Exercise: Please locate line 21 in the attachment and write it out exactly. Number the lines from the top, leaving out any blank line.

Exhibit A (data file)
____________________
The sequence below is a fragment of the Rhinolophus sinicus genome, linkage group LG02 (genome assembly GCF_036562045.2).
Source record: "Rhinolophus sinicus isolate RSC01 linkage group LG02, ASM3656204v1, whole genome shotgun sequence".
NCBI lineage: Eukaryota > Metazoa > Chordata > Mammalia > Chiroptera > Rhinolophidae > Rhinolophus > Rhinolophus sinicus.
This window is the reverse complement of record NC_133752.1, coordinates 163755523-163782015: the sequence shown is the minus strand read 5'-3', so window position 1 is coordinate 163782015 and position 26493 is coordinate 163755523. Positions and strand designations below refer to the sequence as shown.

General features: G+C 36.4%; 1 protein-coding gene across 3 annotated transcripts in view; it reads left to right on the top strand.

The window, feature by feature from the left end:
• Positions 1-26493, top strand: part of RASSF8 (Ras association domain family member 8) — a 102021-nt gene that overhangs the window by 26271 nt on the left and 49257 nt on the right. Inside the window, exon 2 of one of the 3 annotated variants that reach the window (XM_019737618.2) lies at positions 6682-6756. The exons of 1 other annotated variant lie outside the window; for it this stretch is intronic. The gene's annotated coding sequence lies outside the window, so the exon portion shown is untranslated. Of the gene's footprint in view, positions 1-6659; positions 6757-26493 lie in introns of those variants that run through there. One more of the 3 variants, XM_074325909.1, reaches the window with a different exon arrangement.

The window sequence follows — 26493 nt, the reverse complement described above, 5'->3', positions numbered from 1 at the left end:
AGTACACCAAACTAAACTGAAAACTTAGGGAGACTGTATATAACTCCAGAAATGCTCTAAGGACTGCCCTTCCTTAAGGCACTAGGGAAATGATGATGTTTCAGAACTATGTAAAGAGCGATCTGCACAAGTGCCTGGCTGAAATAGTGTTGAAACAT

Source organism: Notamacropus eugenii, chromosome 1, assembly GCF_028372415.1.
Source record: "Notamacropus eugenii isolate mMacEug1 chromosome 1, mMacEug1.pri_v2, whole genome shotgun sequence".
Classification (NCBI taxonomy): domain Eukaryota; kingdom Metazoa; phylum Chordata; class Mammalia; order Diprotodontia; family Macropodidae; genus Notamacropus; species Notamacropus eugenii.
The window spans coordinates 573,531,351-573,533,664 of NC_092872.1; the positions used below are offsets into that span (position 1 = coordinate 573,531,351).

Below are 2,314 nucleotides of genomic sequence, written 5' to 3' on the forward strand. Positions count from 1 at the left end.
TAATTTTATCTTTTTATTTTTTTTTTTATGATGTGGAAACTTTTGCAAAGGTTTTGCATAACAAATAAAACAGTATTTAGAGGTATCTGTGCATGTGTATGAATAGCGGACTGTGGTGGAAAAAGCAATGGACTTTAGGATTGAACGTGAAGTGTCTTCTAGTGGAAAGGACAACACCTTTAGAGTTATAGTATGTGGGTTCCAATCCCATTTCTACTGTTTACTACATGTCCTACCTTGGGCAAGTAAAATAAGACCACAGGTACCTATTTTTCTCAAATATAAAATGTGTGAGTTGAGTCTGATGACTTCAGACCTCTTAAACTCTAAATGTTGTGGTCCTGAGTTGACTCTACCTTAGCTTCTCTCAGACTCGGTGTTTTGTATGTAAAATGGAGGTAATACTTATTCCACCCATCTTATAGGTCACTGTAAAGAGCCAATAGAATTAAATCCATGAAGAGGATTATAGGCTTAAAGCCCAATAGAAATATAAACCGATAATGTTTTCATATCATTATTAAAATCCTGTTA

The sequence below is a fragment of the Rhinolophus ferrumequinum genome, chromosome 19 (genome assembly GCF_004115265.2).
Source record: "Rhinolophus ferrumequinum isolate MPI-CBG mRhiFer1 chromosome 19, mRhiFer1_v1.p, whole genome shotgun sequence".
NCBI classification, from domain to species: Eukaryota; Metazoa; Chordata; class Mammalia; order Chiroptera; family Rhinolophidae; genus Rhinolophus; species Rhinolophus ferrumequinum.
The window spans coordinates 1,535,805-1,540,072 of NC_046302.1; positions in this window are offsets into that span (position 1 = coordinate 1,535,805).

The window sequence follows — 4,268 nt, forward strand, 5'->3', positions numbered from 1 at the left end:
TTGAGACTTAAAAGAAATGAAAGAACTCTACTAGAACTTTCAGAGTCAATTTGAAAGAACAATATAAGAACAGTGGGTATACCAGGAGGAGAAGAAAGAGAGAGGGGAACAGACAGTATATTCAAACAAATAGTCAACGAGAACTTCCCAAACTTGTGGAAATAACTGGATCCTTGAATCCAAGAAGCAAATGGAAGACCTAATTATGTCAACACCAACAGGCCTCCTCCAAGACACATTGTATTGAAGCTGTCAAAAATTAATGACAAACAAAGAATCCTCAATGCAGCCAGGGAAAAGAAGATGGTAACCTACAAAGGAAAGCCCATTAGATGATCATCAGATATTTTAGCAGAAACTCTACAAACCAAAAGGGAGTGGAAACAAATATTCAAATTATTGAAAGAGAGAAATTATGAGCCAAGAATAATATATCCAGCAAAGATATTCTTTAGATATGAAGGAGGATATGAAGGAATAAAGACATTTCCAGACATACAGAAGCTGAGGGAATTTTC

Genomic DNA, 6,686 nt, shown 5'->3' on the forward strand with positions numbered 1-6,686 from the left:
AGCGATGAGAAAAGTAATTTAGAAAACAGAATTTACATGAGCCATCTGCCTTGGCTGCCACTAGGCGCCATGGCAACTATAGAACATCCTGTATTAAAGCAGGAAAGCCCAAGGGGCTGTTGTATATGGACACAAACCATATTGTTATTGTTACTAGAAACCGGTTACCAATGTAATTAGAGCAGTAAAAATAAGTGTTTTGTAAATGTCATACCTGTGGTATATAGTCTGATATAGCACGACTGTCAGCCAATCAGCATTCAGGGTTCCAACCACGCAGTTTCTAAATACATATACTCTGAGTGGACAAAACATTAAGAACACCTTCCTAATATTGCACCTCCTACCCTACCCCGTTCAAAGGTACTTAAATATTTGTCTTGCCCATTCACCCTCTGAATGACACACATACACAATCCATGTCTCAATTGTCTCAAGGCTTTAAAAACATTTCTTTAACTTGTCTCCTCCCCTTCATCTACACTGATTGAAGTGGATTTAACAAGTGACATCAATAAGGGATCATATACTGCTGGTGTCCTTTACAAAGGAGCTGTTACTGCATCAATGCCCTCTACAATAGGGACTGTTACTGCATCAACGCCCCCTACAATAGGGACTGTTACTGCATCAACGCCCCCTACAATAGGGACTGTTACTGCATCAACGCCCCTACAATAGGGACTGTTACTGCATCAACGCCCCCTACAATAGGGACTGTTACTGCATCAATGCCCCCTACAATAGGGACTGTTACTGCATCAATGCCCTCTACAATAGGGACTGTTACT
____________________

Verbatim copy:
TTGAGACTTAAAAGAAATGAAAGAACTCTACTAGAACTTTCAGAGTCAATTTGAAAGAACAATATAAGAACAGTGGGTATACCAGGAGGAGAAGAAAGAGAGAGGGGAACAGACAGTATATTCAAACAAATAGTCAACGAGAACTTCCCAAACTTGTGGAAATAACTGGATCCTTGAATCCAAGAAGCAAATGGAAGACCTAATTATGTCAACACCAACAGGCCTCCTCCAAGACACATTGTATTGAAGCTGTCAAAAATTAATGACAAACAAAGAATCCTCAATGCAGCCAGGGAAAAGAAGATGGTAACCTACAAAGGAAAGCCCATTAGATGATCATCAGATATTTTAGCAGAAACTCTACAAACCAAAAGGGAGTGGAAACAAATATTCAAATTATTGAAAGAGAGAAATTATGAGCCAAGAATAATATATCCAGCAAAGATATTCTTTAGATATGAAGGAGGATATGAAGGAATAAAGACATTTCCAGACATACAGAAGCTGAGGGAATTTTC